Tropical Storm Alberto (TS)
a. Synoptic History
The first eleven days of September were quite active meteorologically over the western Gulf of Mexico. Hurricane Debby passed across the Bay of Campeche from 1 to 2 September and made landfall in Mexico. Tropical Depression Ten formed and made landfall over east Texas/western Louisiana on 3 September, ahead of a cold front which would serve as the catalyst for Florence. The next day, the cold band accompanying the cold front had left the Texas coast and was entirely over the Gulf of Mexico. On 5 September the convective band moved southeastward and was located from Vera Cruz, Mexico to Tampa, Florida. The next day the band remained nearly stationary but began to split over the central Gulf as a frontal wave developed over the northern portion and began moving northeastward. Concurrently, the southern portion began showing signs of tropical organization. The surface pressures associated with the southern portion of the frontal trough were generally low. By 7 September convection had organized a spiral band structure but deep convection was for the most part transitory. A surface circulation appeared to have formed by 0600 UTC, 7 September while centered about 180 nautical miles northwest of Merida, Mexico. Tropical Depression advisories were began at 1600 UTC on that day and at 1800 UTC the depression was upgraded to Tropical Storm Florence when Air Force reconnaissance and satellite imagery analysis estimated that the surface wind speed associate with the system reached 40 mph.
Tropical Storm Florence drifted generally eastward on 7 September,
following the remains of the frontal trough and then became stationary
the next day as the Atlantic as the Atlantic ridge built strongly northwestward,
bringing the frontal remnants. The steering currents were weak during
this period but the mean mid to upper level trough position was forcast
to remain essentially stationary over the lower Mississippi Valley. Thus
on 9 September due to the position of the trough and the strengthening
of the Atlantic ridge, the northward movement of Florence began.
b. Meteorological Statistics
Florence was a hurricane for only about 12 hours. The highest
surface wind estimated by Air Force reconnaissance was 98 mph at 2310
UTC on 9 September just before landfall. The highest sustained wind near
the surface was 81 mph measured on oil platform, MP73 (height unknown),
located near 29.3°N 88.9°W at 0511 UTC 10 September. The lowest
surface pressure reported by Air Force reconnaissance was 982 mb near
the time of landfall. An automatic Coast Guard weather station (8R3)
located at the Southwest Pass of the Mississippi Delta reported a surface
pressure of 987 mb with a calm wind as the eye of the hurricane passed.
The closeness of reliable observations within and surrounding New Orleans,
showed that the center of Florence passed quickly over the city and the
western portion of Lake Pontchartrain.
1. Storm Surge Data
Highest storm tides were reported at the same time east of
New Orleans on the Bayou Benvenue which reached 7.5 feet above Mean Sea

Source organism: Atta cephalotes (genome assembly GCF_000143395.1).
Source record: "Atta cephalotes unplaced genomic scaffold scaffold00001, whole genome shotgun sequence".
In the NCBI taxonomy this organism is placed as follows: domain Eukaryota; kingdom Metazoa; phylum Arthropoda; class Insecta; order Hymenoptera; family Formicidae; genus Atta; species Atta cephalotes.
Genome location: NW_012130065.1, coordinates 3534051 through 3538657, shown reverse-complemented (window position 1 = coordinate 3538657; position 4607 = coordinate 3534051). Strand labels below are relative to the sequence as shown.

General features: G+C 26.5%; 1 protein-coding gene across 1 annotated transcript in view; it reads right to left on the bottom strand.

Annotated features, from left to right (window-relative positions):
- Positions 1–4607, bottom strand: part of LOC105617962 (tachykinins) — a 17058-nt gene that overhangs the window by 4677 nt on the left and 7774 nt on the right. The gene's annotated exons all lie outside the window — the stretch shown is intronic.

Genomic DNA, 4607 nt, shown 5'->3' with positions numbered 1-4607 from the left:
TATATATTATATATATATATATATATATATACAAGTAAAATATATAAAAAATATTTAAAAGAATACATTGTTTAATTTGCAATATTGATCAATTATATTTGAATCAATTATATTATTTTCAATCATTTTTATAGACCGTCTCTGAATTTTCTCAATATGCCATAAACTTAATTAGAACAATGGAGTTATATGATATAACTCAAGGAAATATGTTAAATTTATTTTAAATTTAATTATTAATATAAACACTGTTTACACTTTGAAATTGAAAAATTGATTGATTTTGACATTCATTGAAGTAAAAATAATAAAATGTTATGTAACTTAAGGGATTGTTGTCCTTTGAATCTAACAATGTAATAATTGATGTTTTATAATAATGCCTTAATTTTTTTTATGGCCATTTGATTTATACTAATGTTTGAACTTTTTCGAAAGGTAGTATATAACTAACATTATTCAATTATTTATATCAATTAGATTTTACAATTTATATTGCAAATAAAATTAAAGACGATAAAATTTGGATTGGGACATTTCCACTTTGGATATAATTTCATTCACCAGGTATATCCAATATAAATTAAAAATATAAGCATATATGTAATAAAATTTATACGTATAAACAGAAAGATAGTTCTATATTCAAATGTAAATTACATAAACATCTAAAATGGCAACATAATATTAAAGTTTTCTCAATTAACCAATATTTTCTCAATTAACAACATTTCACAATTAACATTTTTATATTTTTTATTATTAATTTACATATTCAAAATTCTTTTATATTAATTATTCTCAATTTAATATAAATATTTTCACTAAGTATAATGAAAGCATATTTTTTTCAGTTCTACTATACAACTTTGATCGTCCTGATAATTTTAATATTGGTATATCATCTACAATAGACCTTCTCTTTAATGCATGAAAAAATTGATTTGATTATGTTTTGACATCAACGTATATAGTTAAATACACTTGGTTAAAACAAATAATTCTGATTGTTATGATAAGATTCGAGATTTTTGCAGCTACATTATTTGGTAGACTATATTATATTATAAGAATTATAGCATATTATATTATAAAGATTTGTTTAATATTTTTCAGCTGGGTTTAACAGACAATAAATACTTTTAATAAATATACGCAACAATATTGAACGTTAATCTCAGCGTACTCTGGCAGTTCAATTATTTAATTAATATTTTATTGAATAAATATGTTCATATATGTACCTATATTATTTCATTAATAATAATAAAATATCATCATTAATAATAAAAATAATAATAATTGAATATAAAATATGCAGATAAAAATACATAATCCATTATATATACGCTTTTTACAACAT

Level (MSL) and on the Industrial Canal where the maximum height reached
6.5 feet above MSL. As the storm passed across the western portion of
Lake Pontchartrain the high water changed rapidly across the lake from
5 feet about MSL at the West End Marina at 0800 UTC to 4.8 feet above
MSL near the north end of the Lake Pontchartrain Causeway at 1200 UTC,
2. Rainfall Data
Rainfall amounts were generally light for a hurricane making
landfall in southeastern Louisiana. The 24 hour rainfall amounts ending
at 1200 UTC, 10 September, ranged from 1.5 to 3.5 inches within 50 miles
of Florence's track. The greatest amounts were concentrated in the extreme
southeast portion of the state near the landfall area at the Jean Lafitte
National Wildlife Refuge which received a 24-hour total of 3.25 inches.
Another area of large rainfall totals were centered northwest of Baton
Rouge, where most stations reported totals near 2.5 inches for the 24-hour
period. It was in this area that the largest 24-hour rainfall total, 4.05
inches, was reported by a cooperative observer at Watson, Louisiana.
There were no reports of tornadoes over southeastern Louisiana
where Florence made landfall, giving an indication of the weak convective
activity associated with the center of the storm. Nevertheless, nine tornadoes
were reported in Walton County and one waterspout was reported in Bay
County over the Florida panhandle, far from the center of the hurricane.
Satellite imagery showed a significant convective band associated with
Florence, moving across the western Florida panhandle at this time.
c. Casualty and Damage Statistics
There were no deaths or injuries attribute to Hurricane Florence
in Louisiana, however, one man died in Alabama while attempting to secure
a boat in Mobile Bay. An estimated 20,000 people were evacuated from the
coastal Parishes of Louisiana, including nearly all 2000 Grand Isle residents.
Minor storm surge flooding ocurred mostly outside the levee system of
Plaquemines, St. Bernard, and St. Tammany Parishes. Grand Isle suffered
extensive beach erosion, losing approximately 40 feet of beach. Ligh to
moderate wind damage was mostly confined to trees throughout the parishes
of Orleans, Jefferson, Plaquemines, St. Tammany, and St. Bernard, causing
extensive electrical power outages. It is estimates that 150,000 people
were without power for some period of time during the storm. Total damage
from Hurricane Florence in southeast Louisiana is estimated to range between
$2 Million and $2.5
Maximum Intensity For Hurricane
Landfall for Hurricane